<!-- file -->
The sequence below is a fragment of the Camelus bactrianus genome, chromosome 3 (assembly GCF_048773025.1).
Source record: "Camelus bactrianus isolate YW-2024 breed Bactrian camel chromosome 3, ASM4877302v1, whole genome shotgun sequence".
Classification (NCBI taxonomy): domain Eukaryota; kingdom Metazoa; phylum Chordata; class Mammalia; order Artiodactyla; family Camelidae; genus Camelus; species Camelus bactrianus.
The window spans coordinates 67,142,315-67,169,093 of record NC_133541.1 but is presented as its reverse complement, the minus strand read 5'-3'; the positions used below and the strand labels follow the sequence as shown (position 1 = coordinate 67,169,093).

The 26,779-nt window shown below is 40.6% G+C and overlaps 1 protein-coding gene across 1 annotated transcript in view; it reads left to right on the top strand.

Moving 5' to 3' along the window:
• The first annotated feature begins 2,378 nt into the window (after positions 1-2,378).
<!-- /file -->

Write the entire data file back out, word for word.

The sequence below is a fragment of the Camelus bactrianus genome, chromosome 3 (assembly GCF_048773025.1).
Source record: "Camelus bactrianus isolate YW-2024 breed Bactrian camel chromosome 3, ASM4877302v1, whole genome shotgun sequence".
Classification (NCBI taxonomy): domain Eukaryota; kingdom Metazoa; phylum Chordata; class Mammalia; order Artiodactyla; family Camelidae; genus Camelus; species Camelus bactrianus.
The window spans coordinates 67,142,315-67,169,093 of record NC_133541.1 but is presented as its reverse complement, the minus strand read 5'-3'; the positions used below and the strand labels follow the sequence as shown (position 1 = coordinate 67,169,093).

The 26,779-nt window shown below is 40.6% G+C and overlaps 1 protein-coding gene across 1 annotated transcript in view; it reads left to right on the top strand.

Moving 5' to 3' along the window:
• The first annotated feature begins 2,378 nt into the window (after positions 1-2,378).